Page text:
While anti-Muslim violence on a large scale occurred mostly for a few weeks after the ‘Police Action,’ ‘low-level, occasional violence’ lasted for years, throughout the tenure of the military regime, which was in place till December 1949, and during that of the unelected civilian government under M. K. Vellodi until the first general elections of 1952. There was a prolonged sense of terror among Muslims in rural areas, who periodically fled their homes as a result of this violence, which was denied by the government in Hyderabad, which insisted that peace and calm had been restored soon after the ‘Police Action’ (Sherman 2015: 41).
Indeed, as Taylor C. Sherman’s research vividly illustrates, for at least a few years after the ‘Police Action,’ Hyderabadi Muslims from a variety of socio-economic backgrounds—‘wealthy landlords and poorer agriculturists, middle-class government servants, struggling artisans and businessmen, as well as people who identified as Arab, Afghan or Pashtun’—experienced great anxiety on account of their experiences of violence and dispossession. The central and erroneous assumption that prevailed among the highest echelons of power in both New Delhi and the new Hyderabad government was that Muslims and non-Muslims had suffered equally in the ‘Police Action,’ just as they had in other places during Partition, for which no one was particularly responsible (Sherman 2015: 21). Needless to say, Hyderabadi Muslims did not feel the same way, and although their experiences differed according to gender, class, caste, and locality, these came to be seen as a collective trauma in which Muslims had been persecuted as a group (ibid.: 40). But conflicting notions of the ‘equal suffering’ of Hindus and Muslims and justified retribution by Hindus on Muslims for Razakar atrocities were upheld by both the military and the unelected civilian governments, so that appeals for justice or redress and even distribution of relief materials were seen as redundant and undesirable (ibid.: 21, 39, 42).
In the process, the idea of a homogeneous Muslim community, whose history coincided with that of the Razakars, was propagated and widely accepted (Sherman 2015: 28). Indeed, the variety of political subject positions all Hyderabadis—whether they were Muslims or non-Muslims—occupied along a diverse spectrum of class, culture, caste, and religion were completely elided and replaced with reductive binary stereotypes.16 Thirteen thousand Muslims had been arrested after the ‘Police Action’ on accusations of being Razakars; 11,000 were later released for lack of evidence (ibid.: 31). Trust in the authorities was completely eroded.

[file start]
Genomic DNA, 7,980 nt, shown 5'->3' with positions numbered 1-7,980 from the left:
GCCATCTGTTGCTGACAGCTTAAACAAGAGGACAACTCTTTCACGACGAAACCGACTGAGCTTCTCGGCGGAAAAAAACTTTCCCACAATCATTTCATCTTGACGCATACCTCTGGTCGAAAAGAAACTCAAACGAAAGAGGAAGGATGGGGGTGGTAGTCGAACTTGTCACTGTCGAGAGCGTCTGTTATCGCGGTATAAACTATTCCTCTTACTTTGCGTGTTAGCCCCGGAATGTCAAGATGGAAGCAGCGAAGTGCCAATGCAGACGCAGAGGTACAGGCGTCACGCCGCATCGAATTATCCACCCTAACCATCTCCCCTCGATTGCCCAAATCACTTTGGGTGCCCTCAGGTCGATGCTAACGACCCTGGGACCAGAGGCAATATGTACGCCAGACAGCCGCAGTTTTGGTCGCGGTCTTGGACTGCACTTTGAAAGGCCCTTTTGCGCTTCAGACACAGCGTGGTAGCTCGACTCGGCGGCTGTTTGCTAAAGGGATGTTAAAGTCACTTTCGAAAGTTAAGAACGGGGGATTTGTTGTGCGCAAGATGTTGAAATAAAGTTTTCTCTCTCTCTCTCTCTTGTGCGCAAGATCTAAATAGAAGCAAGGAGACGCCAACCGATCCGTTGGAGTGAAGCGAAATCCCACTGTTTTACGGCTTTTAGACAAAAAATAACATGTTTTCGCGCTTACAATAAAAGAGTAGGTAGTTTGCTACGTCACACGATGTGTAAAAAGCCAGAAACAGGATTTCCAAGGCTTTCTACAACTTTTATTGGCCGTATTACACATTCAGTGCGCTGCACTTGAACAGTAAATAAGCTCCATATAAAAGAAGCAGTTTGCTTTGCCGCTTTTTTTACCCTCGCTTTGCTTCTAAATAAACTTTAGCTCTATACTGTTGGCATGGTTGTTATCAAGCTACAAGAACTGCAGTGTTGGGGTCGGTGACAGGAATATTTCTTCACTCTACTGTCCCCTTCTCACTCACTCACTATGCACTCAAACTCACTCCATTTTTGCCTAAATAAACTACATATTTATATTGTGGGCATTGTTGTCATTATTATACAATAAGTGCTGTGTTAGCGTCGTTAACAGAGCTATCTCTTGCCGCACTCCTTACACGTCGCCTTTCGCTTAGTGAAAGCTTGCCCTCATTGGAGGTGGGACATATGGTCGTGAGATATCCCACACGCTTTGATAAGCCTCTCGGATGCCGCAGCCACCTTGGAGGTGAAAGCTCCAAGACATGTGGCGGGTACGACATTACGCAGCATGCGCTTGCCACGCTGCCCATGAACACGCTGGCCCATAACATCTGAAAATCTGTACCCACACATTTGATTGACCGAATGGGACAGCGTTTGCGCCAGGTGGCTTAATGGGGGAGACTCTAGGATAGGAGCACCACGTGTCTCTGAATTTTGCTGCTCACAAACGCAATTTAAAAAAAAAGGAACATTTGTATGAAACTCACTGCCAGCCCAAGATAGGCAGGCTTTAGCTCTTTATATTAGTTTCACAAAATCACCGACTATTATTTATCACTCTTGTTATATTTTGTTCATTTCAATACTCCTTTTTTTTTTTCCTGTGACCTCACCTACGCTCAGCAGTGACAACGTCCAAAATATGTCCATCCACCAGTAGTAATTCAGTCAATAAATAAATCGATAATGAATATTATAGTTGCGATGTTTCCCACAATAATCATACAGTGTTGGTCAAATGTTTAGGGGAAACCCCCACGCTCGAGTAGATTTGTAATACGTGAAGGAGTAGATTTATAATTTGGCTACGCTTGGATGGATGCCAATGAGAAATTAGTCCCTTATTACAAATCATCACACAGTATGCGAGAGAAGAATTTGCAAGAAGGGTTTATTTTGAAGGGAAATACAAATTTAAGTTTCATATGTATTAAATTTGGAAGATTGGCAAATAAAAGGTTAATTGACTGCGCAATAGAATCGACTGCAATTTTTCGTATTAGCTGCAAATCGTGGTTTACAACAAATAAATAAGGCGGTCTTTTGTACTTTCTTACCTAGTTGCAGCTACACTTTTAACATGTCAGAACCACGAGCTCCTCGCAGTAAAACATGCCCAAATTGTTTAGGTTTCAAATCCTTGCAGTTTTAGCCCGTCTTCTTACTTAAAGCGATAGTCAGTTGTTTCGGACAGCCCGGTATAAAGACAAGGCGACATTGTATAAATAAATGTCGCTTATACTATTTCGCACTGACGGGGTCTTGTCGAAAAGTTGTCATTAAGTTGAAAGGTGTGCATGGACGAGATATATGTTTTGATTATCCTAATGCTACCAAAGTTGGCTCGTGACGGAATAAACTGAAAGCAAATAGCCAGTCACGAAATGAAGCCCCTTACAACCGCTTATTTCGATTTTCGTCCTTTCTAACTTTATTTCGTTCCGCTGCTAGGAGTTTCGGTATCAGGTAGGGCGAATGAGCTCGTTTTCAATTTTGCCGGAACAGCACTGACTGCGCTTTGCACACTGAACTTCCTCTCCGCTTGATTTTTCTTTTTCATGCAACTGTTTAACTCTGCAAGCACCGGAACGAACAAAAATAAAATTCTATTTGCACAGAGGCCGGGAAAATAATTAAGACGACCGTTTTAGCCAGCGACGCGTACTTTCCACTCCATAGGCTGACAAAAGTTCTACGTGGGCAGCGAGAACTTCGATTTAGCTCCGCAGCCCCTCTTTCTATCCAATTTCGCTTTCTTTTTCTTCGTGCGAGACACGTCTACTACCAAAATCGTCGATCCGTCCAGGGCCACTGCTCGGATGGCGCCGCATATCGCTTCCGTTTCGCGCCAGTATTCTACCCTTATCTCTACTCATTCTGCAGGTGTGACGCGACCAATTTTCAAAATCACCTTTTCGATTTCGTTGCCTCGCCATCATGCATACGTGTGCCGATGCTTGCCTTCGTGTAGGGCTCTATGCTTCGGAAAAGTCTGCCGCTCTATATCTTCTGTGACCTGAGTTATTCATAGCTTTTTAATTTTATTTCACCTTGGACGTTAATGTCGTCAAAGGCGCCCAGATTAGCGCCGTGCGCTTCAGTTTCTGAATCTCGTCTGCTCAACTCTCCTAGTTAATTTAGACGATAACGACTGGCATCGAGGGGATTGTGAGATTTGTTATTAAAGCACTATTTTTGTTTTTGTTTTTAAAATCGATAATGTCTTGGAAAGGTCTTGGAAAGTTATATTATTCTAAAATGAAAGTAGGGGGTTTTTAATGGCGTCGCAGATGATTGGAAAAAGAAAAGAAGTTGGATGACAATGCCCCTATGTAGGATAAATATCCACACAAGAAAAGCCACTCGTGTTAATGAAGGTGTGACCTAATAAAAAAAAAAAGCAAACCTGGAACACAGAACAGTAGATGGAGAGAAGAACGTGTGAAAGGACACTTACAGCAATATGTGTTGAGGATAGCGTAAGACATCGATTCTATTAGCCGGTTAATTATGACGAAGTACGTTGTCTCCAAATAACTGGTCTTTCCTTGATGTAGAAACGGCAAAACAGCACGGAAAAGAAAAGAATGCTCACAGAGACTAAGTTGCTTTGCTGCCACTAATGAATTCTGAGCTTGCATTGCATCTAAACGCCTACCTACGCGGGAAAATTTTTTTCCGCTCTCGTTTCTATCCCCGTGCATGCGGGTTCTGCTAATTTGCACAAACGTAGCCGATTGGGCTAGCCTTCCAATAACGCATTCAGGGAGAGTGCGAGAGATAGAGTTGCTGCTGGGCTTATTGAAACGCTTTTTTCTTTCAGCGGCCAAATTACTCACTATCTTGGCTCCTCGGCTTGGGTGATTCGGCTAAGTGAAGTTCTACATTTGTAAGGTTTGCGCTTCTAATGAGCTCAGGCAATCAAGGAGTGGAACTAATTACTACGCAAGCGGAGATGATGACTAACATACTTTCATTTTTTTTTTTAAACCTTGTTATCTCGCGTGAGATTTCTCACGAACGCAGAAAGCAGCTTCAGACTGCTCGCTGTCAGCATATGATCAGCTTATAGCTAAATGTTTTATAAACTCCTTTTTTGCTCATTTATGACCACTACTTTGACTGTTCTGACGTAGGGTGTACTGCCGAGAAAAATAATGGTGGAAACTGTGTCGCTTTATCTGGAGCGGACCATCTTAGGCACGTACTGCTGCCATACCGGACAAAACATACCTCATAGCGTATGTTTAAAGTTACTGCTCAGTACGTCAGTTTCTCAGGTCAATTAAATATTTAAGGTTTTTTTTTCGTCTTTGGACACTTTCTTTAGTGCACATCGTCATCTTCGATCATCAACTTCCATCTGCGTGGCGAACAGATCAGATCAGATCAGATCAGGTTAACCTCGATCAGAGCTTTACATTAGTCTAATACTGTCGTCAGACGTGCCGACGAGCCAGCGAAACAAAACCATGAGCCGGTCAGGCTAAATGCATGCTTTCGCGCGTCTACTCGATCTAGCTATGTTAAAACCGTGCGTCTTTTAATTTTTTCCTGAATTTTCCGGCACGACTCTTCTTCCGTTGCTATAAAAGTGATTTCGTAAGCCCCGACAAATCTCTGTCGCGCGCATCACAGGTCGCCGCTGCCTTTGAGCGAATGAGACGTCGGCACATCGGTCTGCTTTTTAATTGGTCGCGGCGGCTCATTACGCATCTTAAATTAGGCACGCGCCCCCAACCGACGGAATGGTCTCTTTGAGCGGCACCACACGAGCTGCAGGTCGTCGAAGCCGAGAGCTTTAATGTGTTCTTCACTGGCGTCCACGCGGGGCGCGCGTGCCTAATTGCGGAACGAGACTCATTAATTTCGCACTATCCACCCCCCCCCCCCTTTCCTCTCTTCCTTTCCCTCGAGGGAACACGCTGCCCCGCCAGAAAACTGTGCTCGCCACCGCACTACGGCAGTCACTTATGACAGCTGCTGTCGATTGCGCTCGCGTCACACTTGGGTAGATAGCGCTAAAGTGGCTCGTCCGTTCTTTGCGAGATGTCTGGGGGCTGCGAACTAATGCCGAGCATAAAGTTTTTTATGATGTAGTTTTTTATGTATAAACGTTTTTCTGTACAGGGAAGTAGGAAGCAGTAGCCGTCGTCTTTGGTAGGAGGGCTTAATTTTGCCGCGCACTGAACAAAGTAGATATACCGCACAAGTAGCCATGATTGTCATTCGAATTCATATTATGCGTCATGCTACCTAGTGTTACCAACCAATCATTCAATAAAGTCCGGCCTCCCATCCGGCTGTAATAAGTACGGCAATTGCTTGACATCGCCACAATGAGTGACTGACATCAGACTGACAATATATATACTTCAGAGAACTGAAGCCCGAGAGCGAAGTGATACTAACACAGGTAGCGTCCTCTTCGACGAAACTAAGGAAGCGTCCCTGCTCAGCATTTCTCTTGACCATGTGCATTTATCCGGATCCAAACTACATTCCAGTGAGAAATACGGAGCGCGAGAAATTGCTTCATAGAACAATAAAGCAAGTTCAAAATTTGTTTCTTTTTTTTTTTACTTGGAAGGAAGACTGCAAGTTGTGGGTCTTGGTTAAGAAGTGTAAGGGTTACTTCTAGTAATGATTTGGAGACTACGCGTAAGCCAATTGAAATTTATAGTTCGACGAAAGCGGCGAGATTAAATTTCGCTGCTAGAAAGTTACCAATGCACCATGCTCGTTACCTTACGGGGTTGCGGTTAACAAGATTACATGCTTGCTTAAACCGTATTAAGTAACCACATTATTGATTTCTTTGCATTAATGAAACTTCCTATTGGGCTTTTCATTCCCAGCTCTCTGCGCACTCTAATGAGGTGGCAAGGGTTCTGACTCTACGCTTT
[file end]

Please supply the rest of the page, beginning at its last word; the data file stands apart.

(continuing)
The first democratic elections in Hyderabad state in 1951–1952 saw the Congress come to power. About ten Muslim candidates won, of which two were women. These were Masuma Begum and Shah Jahan Begum of the Congress, who were both re-elected in 1957 and remain till date the only Muslim women legislators in both Andhra Pradesh and Telangana state assemblies. The Congress also saw two more victorious women candidates: Shanta Bai and Sangam Lakshmi Bai. Mahadevamma Basawangowda won as an independent candidate, and Rajamani Devi, a Dalit woman who had been joint secretary of the Hyderabad chapter of the Scheduled Castes Federation, won from that organisation.17
However, Hyderabadis still had many reasons to protest. The sudden and rapid reduction of Muslims from 85 per cent to 50 per cent in government posts within two years rendered many thousands of people destitute and forced others to migrate out of Hyderabad.18 Mulki agitations against the overwhelming induction of ghaer-Mulkis who were expressly invited to fill these vacant positions seriously began in Warangal and spread to other districts and urban locations in 1952. Seven people died and 150 people were injured throughout the agitations, which were short-lived and quickly ran out of steam (Sherman 2015: 111).
The communal narratives associated with Hyderabadi Muslims also inflected the future trajectory of Urdu, which contrary to historical fact, came to be seen as an exclusively ‘Muslim’ language. Its role as a link language that was understood by most Hyderabadis was denied (Sherman 2015: 150–53). In line with the language debates of the time, multilingual regions of the erstwhile Hyderabad state had been reimagined as discrete, territorial spaces with singular regional languages—Telugu, Marathi, and Kannada—whose people did not understand Urdu (ibid.: 148–50, 166). Andhra Pradesh was the first state in India to be created on linguistic grounds in 1953. It consisted of Telangana and the Andhra districts of Madras Province. Hyderabad state formally ceased to exist on 1 November 1956, when the Marathwada districts became a part of Bombay state, which later became Maharashtra, and the Kannada districts were subsumed into Mysore state, which came to be reconfigured as Karnataka. Ironically, despite the linguistic reorganisation, it was English that prevailed, and Osmania University too shifted to it as its medium of instruction.